Standing in Front of Objects
Levente Baranyai, István Felsmann, Barbara Follárd, Tamás Hencze, Zsófia Keresztes, Adrián Kiss, Tamás Komoróczky, Gergő Kovács, Áron Kútvölgyi-Szabó, Mira Dalma Makai, Erik Mátrai, Sándor Pinczehelyi, Dezső Szabó, Attila Szűcs
02. 04. 2016. - 03. 05. 2016.
Curators: Erika Deák, Zita Sárvári
The idea of the exhibition was inspired by the thoughts of Didi-Huberman, and Földényi F. László’s book, entitled Standing in front of pictures. One of their conclusions is that the understanding of an artwork is subjective; it is based on our personal knowledge, emotions and inner world.
The list of artworks presented in Standing in front of Objects is subjective, based on the likings of the two curators, and with no desire of completeness. We solely invited artworks that we already knew, works that have important roles in the oeuvre of the chosen artists’, on top, possess an unquestionable beauty. The artists were selected from three generations, and the common ground was the unusual use and combination of materials. All chosen works are charged with emotions, and beside their strong visuality, they comprise multifaceted narratives. The fourteen works do not connect in a linear concept but linked rather as an unfolding chain of personal narrations. The exhibition is multicolored in terms of media as well, we show works from traditional oil on canvas to bone-construction, from plaster to izofoil.
Levente Baranyai stacks the oil paint onto the canvas in such scale, that his realistic landscapes almost become reliefs, while the work’s critical perception remains strong. Young Mira Dalma Makai exhibits ceramic sculptures. Her sprawling, organic objects are molded to remind us to our most important inner organ, to our hearths. Dezső Szabó’s classic lacquer painting is a result of experimentation, of mixing different types of lacquers. The result is lyrical, somewhat sensual surface, very unusual in the artist’s oeuvre.
Zsófia Keresztes, an exceptional young artist, who works with ephemeral materials, operates with multiple symbolism. Her burning scale refers not only to classic – mythological or urban – legends but our society of overconsumption. The symbol of fire is also essential in Tamás Hencze’s so called fire images. The notion of passing, of demise appears in this triptych from the 1970’s. This works is one of the most important pieces of the Hungarian conceptual art. An atypical work from painter, Attila Szűcs is a relief – a plaster door handle opening into nowhere – was made at the beginning of the 90’s. This work points to metaphysical allusions, such as the light installation by Erika Mátrai. The brilliance of this work lays in its simplicity, in the single gesture of painting a musical instrument, an organ with light. Barbara Follard is known of her minimalist video works. Here, we choose a little object that recalls the language of filmmaking, as minor components of the frozen scenes are arranged in linear sequences follow one another.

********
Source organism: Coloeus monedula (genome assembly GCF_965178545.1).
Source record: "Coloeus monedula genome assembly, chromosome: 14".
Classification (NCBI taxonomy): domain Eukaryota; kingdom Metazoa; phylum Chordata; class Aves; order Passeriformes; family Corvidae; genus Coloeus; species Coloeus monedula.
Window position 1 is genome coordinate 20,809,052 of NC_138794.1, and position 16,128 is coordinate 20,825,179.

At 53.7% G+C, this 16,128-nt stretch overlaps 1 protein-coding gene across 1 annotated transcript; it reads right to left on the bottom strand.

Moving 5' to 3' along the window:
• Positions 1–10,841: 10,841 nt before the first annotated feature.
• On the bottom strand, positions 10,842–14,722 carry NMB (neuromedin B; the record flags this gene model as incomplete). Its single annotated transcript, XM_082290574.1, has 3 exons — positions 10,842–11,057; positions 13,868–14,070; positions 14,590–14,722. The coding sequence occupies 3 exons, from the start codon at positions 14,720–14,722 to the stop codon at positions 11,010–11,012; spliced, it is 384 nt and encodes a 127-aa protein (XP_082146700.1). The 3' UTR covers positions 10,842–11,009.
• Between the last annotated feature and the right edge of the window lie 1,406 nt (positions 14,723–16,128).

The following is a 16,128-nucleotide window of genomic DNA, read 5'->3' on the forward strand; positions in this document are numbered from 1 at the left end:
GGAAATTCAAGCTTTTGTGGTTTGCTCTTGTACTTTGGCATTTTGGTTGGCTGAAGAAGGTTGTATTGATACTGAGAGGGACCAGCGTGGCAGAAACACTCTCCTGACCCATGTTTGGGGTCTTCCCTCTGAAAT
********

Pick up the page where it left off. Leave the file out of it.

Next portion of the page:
Áron Kútvölgyi-Szabó’s iron-construction hidden by izofoil reminds us to the fall of Icaros, and its imagery plays a vital role in the artist’s personal mythology. A rather strange sculpture by Tamás Komoróczky is made of bones. This unusual piece reflects to the idea of the Greek-Armenian philosopher, Gurdijeff, who states that all the living things in the universe sustain each others’ reciprocs. The question of male and female attributes is posed in the work of young Adrián Kiss. Here, a unisex Levis jeans is applied onto a canvas and framed within an Yves Klein-blue fabric. This object, just as Sándor Pinczehelyi’s cultic tricolor hamburger, ascends from its original context, and the meaning of both works change so they are no longer simple commercial trademarks but key symbols of our consumer society. Gergő Kovács’s foil-sculpture is another vitty gesture, in which he accentuates the meaning of an actual work process, of the horse-shoeing. The memory of careless childhood comes to mind first while standing in front of István Felsmann’s lego object. However, the artist doesn’t only refer to our familiar past but to the tradition of constructivism, and to the perplexed visuality of the XXI. Century.
Special thanks: acb Gallery, Chimera-Project, Horizont Gallery, Vintage Gallery